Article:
- A mineral extraction activity must not withdraw more than 5,000 gallons of ground water per day, unless a hydrogeologic study is submitted by a hydrogeologist that determines this will not represent an environmental hazard or threaten drinking water supplies.
- Any water that is discharged from the site shall be monitored for sediment, pH and other contaminants to ensure the discharge shall not adversely affect surface water quality.
- Standards for Acceptable Ground Water Impacts
- Projections of ground water quality shall be based on the assumption of drought conditions (assuming 60% of annual average precipitation).
- No mineral extraction activity shall increase any contaminant concentration in the ground water to more than one half of the Primary Drinking Water Standards. No mineral extraction activity shall increase any contaminant concentration in the ground water to more than the Secondary Drinking Water Standards.
- If pre-existing ground water contains contaminants in excess of the primary standards, and the mineral extraction activity is to be served by on-site ground water supplies, the applicant shall demonstrate how water quality will be improved or treated, if necessary.
- Preservation of Natural and Historic Features
The scenic, historic or environmentally sensitive areas identified in the Comprehensive Plan as rare and irreplaceable areas or areas specially designated by the Town or areas identified by the Maine Natural Areas Program shall be preserved.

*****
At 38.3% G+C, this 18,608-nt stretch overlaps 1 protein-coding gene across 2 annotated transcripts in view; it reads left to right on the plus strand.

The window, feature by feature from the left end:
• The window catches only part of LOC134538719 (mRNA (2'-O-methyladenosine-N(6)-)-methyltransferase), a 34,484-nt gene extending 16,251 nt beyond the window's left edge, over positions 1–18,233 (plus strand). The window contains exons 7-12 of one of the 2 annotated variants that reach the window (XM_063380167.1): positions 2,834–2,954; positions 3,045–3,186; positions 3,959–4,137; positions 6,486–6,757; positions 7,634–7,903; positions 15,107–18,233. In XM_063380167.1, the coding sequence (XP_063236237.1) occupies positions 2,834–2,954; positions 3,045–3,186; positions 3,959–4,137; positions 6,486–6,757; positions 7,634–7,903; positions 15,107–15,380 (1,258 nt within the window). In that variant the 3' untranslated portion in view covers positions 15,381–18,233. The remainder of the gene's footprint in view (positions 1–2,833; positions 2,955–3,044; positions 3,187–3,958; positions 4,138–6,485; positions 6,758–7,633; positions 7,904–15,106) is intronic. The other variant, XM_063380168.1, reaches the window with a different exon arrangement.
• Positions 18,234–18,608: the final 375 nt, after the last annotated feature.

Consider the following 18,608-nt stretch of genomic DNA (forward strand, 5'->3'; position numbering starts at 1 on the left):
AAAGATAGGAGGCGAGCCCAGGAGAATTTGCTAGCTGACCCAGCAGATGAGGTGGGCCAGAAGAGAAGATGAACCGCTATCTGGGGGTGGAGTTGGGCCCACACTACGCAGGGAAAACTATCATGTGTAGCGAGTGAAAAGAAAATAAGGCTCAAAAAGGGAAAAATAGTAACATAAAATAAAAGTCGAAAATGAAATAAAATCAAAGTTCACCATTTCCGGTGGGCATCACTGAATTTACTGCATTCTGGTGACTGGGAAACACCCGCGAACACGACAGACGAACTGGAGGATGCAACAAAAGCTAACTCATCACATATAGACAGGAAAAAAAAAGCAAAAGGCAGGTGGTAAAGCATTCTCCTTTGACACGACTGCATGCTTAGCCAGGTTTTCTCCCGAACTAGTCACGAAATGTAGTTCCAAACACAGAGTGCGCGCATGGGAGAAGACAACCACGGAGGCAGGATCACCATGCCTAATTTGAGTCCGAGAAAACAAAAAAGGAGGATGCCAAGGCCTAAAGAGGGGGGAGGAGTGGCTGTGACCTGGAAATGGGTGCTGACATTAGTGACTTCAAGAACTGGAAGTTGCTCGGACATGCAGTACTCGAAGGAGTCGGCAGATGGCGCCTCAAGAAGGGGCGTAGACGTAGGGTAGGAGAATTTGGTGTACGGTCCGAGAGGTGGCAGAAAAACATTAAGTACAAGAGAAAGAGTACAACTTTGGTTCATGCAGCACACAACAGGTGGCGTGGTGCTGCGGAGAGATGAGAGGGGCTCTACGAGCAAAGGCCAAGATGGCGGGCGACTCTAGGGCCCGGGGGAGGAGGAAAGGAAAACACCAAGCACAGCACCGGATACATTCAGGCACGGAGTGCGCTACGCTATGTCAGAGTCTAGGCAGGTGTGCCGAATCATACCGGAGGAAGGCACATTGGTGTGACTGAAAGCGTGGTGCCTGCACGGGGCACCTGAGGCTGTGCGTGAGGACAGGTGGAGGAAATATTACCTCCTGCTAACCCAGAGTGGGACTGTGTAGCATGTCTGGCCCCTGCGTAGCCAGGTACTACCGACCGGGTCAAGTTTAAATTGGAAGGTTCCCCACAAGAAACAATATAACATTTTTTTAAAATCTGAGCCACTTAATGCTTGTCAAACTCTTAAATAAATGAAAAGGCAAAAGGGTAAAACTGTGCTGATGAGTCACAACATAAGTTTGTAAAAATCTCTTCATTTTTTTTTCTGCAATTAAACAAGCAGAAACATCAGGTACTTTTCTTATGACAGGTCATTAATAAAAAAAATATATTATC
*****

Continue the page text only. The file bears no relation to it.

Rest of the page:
- Sanitary Standards
- Sewage Disposal
All water carried sewage shall be disposed of by sewage systems meeting the requirements of the State of Maine Plumbing Code (CMR 238).
- Solid Waste Disposal
No solid waste, including stumps and grubbings, shall be placed stored or disposed of in the mineral extraction site unless it meets the requirements of the rules and regulations of the Maine Department of Environmental Protection. The storage, collection and disposal of refuse in the mineral extraction site shall not create health hazards, rodent or insect breeding areas, accident or fire hazards, air pollution, or surface or ground water pollution. No off site solid waste material shall be brought in for disposal.
Any signs must comply with the standards of the Land Use Ordinance.
Normal operation times shall be specified, so as not to constitute a nuisance to residents in the neighborhood, including but not limited to daily starting and ending times.
- Noise shall be required to be muffled so as not to be objectionable due to intermittence, beat frequency, shrillness, or volume outside of the boundaries of the project.